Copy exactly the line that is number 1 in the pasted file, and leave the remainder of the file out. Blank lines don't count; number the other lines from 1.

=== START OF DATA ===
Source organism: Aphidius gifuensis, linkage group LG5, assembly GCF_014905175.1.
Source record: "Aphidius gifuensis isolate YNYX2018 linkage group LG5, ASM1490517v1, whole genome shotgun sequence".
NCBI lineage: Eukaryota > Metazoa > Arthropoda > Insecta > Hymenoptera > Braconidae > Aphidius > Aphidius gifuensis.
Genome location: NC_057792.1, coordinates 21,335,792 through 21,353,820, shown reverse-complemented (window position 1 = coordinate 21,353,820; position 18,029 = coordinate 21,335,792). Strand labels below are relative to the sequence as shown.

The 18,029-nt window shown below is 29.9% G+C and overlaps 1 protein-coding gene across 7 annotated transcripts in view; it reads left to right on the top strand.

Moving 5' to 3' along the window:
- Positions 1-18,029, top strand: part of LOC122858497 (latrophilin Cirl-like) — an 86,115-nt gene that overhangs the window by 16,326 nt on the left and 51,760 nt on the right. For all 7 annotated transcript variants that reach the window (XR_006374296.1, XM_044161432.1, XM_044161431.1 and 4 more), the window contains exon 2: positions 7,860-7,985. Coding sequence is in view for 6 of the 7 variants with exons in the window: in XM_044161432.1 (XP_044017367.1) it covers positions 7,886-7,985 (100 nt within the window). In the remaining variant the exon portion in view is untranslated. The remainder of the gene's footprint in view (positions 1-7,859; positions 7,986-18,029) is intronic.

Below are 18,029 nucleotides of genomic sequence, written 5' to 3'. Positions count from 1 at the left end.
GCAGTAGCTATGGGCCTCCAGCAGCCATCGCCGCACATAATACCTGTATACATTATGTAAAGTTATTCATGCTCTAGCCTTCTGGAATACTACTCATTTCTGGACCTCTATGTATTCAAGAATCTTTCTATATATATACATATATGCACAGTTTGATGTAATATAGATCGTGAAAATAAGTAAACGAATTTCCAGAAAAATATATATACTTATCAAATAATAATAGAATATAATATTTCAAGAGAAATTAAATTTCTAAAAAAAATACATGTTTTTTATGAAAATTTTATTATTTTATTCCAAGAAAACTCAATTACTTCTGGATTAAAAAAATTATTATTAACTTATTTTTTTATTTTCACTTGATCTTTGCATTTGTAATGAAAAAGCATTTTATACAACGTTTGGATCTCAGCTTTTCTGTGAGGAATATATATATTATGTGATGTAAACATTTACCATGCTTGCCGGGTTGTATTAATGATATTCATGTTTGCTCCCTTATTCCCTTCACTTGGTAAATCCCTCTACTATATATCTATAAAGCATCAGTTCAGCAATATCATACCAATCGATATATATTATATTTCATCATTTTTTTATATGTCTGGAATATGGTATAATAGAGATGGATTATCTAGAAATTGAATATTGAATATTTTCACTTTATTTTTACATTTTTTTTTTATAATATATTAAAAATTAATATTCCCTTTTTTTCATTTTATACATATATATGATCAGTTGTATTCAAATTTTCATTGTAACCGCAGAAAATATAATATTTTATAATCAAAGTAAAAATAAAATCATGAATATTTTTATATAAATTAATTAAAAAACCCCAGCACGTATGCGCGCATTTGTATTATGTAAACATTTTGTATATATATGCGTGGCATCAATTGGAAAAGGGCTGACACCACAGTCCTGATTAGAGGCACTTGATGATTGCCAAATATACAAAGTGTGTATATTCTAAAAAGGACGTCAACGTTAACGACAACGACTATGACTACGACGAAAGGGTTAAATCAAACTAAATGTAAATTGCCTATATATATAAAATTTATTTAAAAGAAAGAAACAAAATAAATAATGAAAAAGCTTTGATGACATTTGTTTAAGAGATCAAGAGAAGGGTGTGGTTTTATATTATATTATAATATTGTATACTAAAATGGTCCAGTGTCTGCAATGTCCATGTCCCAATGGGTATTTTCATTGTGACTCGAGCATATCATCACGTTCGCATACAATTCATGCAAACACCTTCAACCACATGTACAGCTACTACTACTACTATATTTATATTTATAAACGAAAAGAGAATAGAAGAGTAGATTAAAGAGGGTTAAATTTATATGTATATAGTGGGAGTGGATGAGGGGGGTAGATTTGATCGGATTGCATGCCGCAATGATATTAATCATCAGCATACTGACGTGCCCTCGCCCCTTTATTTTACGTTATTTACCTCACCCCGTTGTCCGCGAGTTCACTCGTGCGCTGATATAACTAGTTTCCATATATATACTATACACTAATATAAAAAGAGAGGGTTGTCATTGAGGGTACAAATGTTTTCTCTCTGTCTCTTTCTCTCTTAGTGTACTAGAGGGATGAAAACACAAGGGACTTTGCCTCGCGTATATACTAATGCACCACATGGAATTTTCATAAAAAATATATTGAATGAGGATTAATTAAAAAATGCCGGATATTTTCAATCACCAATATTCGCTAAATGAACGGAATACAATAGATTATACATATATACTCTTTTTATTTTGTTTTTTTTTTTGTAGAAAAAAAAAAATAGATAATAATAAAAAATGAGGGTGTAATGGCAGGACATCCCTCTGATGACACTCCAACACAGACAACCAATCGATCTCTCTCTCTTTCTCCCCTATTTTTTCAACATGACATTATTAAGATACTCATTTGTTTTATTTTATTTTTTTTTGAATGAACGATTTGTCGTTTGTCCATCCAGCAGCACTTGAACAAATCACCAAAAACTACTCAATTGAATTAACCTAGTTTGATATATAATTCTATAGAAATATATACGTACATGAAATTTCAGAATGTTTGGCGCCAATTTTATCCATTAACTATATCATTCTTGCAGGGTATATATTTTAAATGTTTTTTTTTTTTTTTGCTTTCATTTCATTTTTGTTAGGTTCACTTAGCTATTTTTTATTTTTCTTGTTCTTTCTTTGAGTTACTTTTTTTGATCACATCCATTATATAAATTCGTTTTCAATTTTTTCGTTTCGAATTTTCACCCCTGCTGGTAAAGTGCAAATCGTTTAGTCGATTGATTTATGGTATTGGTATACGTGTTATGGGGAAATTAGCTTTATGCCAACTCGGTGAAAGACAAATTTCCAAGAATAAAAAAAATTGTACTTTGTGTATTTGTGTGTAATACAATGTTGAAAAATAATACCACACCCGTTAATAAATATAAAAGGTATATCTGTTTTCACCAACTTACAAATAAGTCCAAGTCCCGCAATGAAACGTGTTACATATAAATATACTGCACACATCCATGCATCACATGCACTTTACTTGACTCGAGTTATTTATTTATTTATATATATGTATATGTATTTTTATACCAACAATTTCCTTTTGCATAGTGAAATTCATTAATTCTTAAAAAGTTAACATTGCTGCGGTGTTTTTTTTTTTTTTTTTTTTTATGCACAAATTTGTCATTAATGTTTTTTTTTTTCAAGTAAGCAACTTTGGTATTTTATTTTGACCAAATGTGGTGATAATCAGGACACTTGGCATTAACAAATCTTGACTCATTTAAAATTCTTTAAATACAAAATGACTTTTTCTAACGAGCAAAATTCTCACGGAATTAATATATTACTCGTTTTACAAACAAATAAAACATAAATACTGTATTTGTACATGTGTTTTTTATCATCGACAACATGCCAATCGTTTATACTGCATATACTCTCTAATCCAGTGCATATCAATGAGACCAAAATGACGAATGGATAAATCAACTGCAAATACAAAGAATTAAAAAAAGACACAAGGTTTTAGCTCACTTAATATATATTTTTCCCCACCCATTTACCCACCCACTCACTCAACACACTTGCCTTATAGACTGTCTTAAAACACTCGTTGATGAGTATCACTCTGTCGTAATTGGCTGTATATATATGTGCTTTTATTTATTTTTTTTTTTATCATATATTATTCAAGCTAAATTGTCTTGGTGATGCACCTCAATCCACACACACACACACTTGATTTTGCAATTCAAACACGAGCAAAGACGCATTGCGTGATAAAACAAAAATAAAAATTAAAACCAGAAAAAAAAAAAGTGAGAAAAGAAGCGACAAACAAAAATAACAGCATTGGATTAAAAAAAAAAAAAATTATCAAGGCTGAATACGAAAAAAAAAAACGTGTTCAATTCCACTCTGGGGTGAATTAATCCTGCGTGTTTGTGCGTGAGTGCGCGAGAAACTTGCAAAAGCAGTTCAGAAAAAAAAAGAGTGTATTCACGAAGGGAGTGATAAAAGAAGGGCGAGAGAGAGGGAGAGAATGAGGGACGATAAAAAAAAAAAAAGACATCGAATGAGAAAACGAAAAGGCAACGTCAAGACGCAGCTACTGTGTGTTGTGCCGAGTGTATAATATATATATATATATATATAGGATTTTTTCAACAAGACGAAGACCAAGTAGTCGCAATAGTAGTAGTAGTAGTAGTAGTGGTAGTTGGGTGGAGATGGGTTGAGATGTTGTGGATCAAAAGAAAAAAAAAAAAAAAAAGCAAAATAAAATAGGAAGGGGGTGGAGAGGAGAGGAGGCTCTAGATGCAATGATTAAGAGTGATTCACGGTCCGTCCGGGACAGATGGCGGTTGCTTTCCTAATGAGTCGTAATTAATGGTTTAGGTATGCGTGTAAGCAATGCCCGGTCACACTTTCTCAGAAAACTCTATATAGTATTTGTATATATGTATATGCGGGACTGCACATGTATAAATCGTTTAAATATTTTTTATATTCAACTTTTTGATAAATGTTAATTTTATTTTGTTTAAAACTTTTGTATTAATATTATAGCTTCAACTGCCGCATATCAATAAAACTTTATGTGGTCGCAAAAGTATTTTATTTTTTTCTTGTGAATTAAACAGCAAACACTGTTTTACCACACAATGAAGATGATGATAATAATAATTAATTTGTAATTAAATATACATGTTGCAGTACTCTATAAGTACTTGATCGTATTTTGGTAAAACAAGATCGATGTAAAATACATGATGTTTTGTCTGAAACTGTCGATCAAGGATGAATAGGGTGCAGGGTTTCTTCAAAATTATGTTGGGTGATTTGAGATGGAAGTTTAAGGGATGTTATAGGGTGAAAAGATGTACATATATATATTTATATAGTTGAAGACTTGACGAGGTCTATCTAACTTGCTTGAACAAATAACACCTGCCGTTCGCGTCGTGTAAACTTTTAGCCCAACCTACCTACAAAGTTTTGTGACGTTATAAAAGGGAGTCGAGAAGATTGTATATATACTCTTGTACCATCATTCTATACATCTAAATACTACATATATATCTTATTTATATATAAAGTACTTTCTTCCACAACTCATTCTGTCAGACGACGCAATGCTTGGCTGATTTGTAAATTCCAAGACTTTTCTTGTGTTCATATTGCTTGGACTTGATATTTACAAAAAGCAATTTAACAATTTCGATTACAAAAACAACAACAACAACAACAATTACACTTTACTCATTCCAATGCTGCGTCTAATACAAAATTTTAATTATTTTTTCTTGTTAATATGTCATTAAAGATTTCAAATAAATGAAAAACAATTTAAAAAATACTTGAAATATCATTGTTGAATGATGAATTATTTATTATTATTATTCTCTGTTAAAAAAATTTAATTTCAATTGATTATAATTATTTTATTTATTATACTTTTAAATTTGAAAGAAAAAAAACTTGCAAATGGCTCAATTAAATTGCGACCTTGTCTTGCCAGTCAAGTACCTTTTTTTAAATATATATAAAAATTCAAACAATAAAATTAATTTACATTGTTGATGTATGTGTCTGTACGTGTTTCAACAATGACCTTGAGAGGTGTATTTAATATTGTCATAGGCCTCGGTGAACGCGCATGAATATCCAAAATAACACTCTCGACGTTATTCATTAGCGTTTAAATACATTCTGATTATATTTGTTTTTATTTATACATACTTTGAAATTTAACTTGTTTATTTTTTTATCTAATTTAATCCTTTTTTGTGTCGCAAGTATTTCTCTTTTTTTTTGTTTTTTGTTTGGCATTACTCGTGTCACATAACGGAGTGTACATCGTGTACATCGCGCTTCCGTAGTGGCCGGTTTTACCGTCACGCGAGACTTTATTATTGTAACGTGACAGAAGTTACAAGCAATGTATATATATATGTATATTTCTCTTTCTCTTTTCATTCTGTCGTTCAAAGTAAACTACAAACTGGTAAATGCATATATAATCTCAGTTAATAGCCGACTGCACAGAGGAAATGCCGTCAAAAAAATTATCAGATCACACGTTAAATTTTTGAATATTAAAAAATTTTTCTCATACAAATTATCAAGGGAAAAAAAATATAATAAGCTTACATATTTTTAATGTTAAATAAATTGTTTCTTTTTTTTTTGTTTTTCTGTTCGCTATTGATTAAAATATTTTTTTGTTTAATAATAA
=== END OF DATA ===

Source organism: Aphidius gifuensis, linkage group LG5, assembly GCF_014905175.1.